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Gilles Deleuze and Félix Guattari's term for the capitalist mode of production. An axiom is a proposition which cannot be proven true or false and from which one is able to construct a system of rules. Sport offers plenty of examples of axioms—for example, rugby is built on the axiom that the ball can never go forward from the hands, while soccer is built on the axiom that no player (except the goalkeeper) may touch the ball with their hands. There is no justification for these rules; they serve only to construct the necessary conditions for the game. The shape of the pitch, the type of ball used, the number of players on each side, are also axioms for the same reason. In contrast, the offside rule both rugby and soccer have instituted (in different forms of course) is designed to alter the playing conditions of the game as it is already constructed. You could remove the offside rule and it wouldn't substantially alter the game, it would still be rugby or soccer. In Mille Plateaux (1980), translated as A Thousand Plateaus (1987), Deleuze and Guattari utilize this logic to describe the operation of the state as a form of government. Globalization is probably the clearest example of what they mean by axiomatic—e.g., the World Trade Organization enjoins countries to set aside their specific national agenda and abide by rules that facilitate the profit-making of corporations.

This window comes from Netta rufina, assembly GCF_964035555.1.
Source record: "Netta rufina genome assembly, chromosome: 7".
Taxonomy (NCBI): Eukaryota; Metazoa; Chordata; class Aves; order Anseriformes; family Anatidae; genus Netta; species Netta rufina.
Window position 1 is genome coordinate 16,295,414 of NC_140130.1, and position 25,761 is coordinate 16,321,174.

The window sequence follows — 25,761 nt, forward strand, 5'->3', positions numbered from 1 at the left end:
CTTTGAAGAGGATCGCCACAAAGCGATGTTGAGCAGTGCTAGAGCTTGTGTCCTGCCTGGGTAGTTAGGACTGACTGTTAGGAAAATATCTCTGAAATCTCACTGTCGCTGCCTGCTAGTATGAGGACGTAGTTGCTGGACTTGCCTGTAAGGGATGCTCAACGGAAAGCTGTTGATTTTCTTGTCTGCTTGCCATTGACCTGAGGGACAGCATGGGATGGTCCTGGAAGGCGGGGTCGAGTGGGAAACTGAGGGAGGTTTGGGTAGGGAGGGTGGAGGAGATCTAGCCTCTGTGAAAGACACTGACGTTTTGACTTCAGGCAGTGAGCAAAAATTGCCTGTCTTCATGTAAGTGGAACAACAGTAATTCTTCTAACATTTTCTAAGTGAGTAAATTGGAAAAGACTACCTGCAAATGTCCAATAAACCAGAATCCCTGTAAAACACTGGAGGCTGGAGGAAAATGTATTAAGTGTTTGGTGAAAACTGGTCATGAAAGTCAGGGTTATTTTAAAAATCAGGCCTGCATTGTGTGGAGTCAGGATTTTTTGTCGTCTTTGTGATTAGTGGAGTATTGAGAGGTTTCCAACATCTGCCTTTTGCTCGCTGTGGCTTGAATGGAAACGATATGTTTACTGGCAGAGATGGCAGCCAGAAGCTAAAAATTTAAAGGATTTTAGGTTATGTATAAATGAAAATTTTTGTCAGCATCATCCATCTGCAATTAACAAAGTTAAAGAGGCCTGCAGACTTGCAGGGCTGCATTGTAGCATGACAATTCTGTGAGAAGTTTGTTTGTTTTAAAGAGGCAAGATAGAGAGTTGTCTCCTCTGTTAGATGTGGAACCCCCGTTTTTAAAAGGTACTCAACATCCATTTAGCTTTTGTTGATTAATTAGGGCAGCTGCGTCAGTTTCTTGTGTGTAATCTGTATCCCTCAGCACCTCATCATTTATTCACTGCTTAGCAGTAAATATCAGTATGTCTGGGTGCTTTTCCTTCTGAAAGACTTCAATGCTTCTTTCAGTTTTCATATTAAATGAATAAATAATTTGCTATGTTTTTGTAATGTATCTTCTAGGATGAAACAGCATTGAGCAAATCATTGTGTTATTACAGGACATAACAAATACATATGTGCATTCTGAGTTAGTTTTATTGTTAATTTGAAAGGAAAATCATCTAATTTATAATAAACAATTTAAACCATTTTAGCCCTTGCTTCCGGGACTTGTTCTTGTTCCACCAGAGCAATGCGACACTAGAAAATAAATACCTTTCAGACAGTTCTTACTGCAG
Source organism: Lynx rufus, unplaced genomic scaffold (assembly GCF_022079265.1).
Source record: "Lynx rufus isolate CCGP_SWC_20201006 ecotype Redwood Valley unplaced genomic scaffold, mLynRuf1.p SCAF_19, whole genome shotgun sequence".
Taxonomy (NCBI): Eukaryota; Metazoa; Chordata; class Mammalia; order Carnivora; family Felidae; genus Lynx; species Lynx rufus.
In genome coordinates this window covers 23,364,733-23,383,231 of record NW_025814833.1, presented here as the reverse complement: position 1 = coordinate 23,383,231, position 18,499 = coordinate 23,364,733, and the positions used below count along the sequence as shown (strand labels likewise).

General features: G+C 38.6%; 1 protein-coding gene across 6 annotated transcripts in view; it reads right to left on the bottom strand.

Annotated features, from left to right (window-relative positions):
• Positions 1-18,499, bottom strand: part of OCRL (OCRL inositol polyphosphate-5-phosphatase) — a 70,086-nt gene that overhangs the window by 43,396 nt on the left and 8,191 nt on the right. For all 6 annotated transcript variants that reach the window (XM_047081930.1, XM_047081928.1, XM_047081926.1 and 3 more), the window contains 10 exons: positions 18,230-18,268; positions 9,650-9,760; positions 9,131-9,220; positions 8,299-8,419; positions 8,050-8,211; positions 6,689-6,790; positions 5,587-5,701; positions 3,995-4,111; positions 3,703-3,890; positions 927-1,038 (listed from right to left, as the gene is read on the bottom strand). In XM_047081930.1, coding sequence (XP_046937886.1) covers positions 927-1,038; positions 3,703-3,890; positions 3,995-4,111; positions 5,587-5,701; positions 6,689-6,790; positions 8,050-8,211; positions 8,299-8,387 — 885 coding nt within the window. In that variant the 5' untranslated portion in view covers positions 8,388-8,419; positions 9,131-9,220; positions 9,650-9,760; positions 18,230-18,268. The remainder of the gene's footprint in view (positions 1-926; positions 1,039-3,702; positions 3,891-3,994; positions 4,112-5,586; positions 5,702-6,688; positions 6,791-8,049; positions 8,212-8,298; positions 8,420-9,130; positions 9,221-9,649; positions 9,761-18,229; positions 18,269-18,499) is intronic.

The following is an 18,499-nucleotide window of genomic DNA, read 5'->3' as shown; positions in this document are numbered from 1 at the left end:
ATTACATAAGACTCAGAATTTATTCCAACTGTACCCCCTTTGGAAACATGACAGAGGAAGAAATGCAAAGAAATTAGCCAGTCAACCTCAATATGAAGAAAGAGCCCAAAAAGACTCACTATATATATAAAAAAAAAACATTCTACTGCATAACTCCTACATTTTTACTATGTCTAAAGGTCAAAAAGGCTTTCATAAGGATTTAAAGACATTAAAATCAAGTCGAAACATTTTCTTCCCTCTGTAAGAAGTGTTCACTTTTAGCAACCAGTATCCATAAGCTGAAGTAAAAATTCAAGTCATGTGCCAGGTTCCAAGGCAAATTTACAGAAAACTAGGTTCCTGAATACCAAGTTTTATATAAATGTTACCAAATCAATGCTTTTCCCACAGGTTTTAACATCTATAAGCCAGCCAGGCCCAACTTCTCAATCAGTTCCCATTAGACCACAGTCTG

Subjects: Literary Theory and Cultural Studies.

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